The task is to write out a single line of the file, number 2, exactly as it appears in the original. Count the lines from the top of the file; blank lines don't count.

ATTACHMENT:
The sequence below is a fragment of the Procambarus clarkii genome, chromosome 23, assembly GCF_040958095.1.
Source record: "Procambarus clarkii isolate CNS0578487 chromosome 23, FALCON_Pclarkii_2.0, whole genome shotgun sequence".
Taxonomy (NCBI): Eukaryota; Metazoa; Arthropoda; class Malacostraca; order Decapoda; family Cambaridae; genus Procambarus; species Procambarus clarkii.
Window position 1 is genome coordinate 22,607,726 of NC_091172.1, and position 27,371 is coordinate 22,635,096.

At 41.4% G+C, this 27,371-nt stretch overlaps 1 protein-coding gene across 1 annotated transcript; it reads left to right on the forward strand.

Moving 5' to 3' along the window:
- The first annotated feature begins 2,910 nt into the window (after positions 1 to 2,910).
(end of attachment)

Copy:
Source record: "Procambarus clarkii isolate CNS0578487 chromosome 23, FALCON_Pclarkii_2.0, whole genome shotgun sequence".